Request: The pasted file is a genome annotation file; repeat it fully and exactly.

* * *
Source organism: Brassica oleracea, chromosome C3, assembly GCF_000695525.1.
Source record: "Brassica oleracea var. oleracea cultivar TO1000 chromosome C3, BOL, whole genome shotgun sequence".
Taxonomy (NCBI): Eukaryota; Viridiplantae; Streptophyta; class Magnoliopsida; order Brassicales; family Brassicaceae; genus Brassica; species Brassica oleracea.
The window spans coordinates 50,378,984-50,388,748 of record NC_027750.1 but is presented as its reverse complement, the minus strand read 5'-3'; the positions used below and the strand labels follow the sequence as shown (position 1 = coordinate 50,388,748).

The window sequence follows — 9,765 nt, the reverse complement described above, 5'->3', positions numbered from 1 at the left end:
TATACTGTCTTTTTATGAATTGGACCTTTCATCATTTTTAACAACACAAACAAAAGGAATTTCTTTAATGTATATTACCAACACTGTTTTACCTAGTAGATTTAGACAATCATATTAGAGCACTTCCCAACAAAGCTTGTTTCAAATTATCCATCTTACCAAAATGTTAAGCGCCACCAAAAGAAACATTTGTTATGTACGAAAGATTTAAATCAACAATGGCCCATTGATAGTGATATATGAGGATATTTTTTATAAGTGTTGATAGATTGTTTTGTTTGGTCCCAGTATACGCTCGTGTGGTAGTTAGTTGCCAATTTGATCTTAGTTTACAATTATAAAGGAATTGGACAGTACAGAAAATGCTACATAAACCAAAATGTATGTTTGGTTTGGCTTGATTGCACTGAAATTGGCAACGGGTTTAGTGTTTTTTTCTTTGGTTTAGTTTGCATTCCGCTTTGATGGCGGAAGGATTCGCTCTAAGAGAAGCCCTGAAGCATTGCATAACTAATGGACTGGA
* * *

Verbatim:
Source organism: Brassica oleracea, chromosome C3, assembly GCF_000695525.1.
Source record: "Brassica oleracea var. oleracea cultivar TO1000 chromosome C3, BOL, whole genome shotgun sequence".
Taxonomy (NCBI): Eukaryota; Viridiplantae; Streptophyta; class Magnoliopsida; order Brassicales; family Brassicaceae; genus Brassica; species Brassica oleracea.
The window spans coordinates 50,378,984-50,388,748 of record NC_027750.1 but is presented as its reverse complement, the minus strand read 5'-3'; the positions used below and the strand labels follow the sequence as shown (position 1 = coordinate 50,388,748).

The window sequence follows — 9,765 nt, the reverse complement described above, 5'->3', positions numbered from 1 at the left end:
TATACTGTCTTTTTATGAATTGGACCTTTCATCATTTTTAACAACACAAACAAAAGGAATTTCTTTAATGTATATTACCAACACTGTTTTACCTAGTAGATTTAGACAATCATATTAGAGCACTTCCCAACAAAGCTTGTTTCAAATTATCCATCTTACCAAAATGTTAAGCGCCACCAAAAGAAACATTTGTTATGTACGAAAGATTTAAATCAACAATGGCCCATTGATAGTGATATATGAGGATATTTTTTATAAGTGTTGATAGATTGTTTTGTTTGGTCCCAGTATACGCTCGTGTGGTAGTTAGTTGCCAATTTGATCTTAGTTTACAATTATAAAGGAATTGGACAGTACAGAAAATGCTACATAAACCAAAATGTATGTTTGGTTTGGCTTGATTGCACTGAAATTGGCAACGGGTTTAGTGTTTTTTTCTTTGGTTTAGTTTGCATTCCGCTTTGATGGCGGAAGGATTCGCTCTAAGAGAAGCCCTGAAGCATTGCATAACTAATGGACTGGA